Around the world, the COVID-19 pandemic has highlighted each country’s need for strong and dependable biomanufacturing infrastructure. The Canadian government, along with various provincial governments, have recognized this necessity and have recently announced multiple investment initiatives with the aim of creating large-scale and flexible biomanufacturing capacity as well as new hubs for biotech innovation. Not only are these initiatives aimed at building resiliency in Canada’s biomanufacturing and life sciences sectors, supporting the growth of these industries, and preparing for future pandemics, but they are also aimed at supporting commercialization of the many biotech innovations which stem from the country’s academic medical centers.
Some of the most prominent recent announcements include the Government of Canada’s memorandum of understanding (MOU) with COVID-19 vaccine developer Moderna to build a state-of-the-art mRNA vaccine production facility in Canada, the governments of Canada and Ontario partnering with Sanofi and investing over $450 million to build a biomanufacturing facility focused on influenza vaccines, and two government supported entities, the Centre for Commercialization of Regenerative Medicine (CCRM) and McMaster Innovation Park (MIP), signing a Letter of Intent (LOI) to partner in the development of a biomanufacturing campus at MIP focused on regenerative medicine-based technologies and cell and gene therapies. In addition to these initiatives, the Government of Canada has allocated over $2.2 billion over the next seven years to various domestic biomanufacturing and life sciences industry investment initiatives which will add to the over $1.2 billion that the federal government has already invested in increasing Canada’s vaccine, therapeutics, and biomanufacturing capacity in response to the COVID-19 pandemic. These commitments include investments in prominent private sector companies such as AbCellera Biologics and leading life sciences industry institutions including adMare BioInnovations and the University of Saskatchewan’s Vaccine and Infectious Disease Organization (VIDO).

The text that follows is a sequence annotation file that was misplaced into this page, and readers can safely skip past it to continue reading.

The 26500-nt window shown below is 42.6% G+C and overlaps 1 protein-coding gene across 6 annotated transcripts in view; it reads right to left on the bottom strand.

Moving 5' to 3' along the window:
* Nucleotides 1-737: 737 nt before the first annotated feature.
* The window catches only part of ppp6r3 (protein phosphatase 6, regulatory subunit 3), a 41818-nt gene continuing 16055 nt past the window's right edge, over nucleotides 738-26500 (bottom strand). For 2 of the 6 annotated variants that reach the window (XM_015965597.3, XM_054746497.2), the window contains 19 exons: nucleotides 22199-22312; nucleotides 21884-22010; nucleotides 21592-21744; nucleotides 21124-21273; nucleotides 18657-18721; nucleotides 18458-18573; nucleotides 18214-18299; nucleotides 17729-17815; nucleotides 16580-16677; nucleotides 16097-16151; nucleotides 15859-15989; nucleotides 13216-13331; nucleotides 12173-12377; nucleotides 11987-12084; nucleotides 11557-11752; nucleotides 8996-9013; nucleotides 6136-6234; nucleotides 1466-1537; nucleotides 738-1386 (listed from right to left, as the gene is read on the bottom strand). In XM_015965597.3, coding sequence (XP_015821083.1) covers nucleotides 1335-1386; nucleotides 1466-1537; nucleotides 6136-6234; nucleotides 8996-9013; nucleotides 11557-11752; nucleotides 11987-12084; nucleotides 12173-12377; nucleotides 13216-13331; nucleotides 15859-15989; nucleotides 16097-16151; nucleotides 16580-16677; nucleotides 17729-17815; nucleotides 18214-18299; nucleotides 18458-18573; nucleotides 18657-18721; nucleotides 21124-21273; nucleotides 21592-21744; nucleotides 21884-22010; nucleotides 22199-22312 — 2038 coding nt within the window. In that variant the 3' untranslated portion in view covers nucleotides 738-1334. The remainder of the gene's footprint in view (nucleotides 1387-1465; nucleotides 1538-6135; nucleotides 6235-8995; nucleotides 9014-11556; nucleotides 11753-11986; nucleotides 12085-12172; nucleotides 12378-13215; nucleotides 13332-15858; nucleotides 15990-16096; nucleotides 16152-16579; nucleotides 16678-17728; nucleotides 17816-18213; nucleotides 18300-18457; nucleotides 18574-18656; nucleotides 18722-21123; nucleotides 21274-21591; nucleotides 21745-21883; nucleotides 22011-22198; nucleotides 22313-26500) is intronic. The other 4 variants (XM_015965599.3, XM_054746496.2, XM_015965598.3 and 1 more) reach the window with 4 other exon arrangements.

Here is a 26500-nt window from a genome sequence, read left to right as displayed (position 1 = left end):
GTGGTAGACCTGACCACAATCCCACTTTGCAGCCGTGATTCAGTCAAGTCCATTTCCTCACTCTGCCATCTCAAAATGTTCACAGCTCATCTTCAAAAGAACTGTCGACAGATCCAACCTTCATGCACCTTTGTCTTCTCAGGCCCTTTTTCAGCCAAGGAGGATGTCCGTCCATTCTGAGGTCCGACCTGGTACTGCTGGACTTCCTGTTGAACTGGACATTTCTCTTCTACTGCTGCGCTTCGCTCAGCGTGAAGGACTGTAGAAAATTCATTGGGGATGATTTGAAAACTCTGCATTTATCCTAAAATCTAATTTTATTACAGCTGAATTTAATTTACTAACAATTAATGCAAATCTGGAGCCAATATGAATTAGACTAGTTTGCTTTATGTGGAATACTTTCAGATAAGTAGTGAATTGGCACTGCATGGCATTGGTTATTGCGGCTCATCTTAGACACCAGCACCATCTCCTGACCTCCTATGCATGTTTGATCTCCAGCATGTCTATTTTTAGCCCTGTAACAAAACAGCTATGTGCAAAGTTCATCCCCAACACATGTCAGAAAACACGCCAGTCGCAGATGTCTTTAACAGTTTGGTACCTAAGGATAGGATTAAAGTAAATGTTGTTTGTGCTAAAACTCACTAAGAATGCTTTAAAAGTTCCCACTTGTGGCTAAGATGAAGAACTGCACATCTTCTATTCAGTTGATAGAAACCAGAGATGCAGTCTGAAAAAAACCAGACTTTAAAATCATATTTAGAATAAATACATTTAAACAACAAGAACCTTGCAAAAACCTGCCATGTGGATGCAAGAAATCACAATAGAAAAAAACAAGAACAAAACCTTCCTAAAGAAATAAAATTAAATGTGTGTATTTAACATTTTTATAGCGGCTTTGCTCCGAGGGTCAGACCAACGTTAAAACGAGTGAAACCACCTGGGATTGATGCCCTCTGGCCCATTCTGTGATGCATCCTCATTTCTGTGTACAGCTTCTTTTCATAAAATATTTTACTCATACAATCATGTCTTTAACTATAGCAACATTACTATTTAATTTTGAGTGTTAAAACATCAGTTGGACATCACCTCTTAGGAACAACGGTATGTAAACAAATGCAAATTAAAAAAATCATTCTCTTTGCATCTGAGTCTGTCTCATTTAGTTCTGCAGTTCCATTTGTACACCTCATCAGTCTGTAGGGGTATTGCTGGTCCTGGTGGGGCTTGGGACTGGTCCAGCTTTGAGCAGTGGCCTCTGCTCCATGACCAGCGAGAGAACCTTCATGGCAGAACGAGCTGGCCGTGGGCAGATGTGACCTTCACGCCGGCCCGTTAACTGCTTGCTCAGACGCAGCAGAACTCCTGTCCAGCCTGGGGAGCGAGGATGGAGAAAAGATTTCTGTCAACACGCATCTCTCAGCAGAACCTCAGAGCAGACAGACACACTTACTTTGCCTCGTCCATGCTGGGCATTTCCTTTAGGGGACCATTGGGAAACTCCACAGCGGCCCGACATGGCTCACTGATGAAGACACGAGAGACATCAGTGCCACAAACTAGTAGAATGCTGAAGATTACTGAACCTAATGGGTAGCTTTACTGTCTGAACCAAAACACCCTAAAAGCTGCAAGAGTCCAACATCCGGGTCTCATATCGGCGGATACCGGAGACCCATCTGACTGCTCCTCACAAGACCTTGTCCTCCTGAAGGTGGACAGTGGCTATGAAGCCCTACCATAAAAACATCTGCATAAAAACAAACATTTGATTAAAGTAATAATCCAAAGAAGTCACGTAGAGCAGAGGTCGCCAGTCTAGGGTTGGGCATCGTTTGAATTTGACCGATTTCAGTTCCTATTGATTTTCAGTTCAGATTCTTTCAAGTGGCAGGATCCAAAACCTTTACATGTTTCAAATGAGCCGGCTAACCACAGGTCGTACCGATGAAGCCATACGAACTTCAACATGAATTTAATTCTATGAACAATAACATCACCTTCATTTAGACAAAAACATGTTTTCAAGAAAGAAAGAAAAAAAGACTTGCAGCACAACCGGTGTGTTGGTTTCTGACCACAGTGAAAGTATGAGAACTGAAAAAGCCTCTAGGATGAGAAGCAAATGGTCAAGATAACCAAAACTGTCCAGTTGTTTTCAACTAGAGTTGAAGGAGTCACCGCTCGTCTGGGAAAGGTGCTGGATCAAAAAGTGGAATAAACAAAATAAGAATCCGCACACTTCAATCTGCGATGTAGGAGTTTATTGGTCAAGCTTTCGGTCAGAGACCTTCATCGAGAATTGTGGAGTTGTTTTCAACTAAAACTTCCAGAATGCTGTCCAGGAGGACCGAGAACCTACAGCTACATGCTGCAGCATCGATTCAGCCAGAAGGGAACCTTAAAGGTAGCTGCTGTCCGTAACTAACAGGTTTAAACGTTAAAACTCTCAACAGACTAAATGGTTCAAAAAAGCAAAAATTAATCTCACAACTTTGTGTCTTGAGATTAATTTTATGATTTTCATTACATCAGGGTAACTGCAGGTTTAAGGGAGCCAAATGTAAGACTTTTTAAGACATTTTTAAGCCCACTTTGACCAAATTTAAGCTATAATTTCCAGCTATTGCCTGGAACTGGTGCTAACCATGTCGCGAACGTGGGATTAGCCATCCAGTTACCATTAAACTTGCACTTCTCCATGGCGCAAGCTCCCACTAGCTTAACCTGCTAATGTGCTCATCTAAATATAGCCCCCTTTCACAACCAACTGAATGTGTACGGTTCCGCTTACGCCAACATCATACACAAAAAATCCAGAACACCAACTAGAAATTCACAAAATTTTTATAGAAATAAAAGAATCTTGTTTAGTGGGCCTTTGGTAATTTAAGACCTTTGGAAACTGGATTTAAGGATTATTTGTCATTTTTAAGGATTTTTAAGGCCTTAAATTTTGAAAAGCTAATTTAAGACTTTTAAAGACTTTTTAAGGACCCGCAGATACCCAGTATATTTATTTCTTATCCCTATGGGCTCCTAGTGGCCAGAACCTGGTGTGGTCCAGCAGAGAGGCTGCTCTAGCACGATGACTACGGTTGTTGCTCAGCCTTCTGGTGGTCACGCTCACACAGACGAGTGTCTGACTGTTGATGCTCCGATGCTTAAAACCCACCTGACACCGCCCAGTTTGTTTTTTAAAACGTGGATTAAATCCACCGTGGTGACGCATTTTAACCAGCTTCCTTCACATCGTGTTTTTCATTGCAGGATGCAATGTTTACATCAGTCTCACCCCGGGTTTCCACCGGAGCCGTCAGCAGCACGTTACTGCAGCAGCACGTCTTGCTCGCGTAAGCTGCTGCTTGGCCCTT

In this bulletin, we outline a number of recently announced government-led initiatives in the biomanufacturing and life sciences sectors. While each of these initiatives in and of themselves are encouraging, the aggregate of such initiatives represents a paradigm shift for Canada’s biomanufacturing and life sciences sectors and demonstrate a significant commitment of resources and focus directed towards these important sectors.
What you need to know
- Memorandum of understanding (MOU) with Moderna: The Government of Canada recently announced that it has entered into a memorandum of understanding (MOU) with leading biotechnology company and COVID-19 vaccine developer Moderna, Inc. to build a state-of-the-art mRNA vaccine production facility and to contribute to domestic research and development as a valued partner in Canada’s life science ecosystem.
- Canada’s biomanufacturing and life sciences strategy: Last month, the Canadian Government announced its Biomanufacturing and Life Sciences Strategy, which allocates more than $2.2 billion to various domestic biomanufacturing and life sciences industry investment initiatives, including:
- $59.2 million over three years, starting in 2021–22, for the Vaccine and Infectious Disease Organization (VIDO) to develop its vaccine candidates and expand its facility in Saskatoon;
- $500 million over four years, starting in 2021–22, for the Canada Foundation for Innovation to support the bioscience capital and infrastructure needs of post-secondary institutions and research hospitals;
- $250 million over four years, starting in 2021–22, for the federal research granting councils to create a new tri-council biomedical research fund;
- $92 million over four years, starting in 2021–22, for adMare BioInnovations to support company creation, scale-up and training activities in the life sciences sector;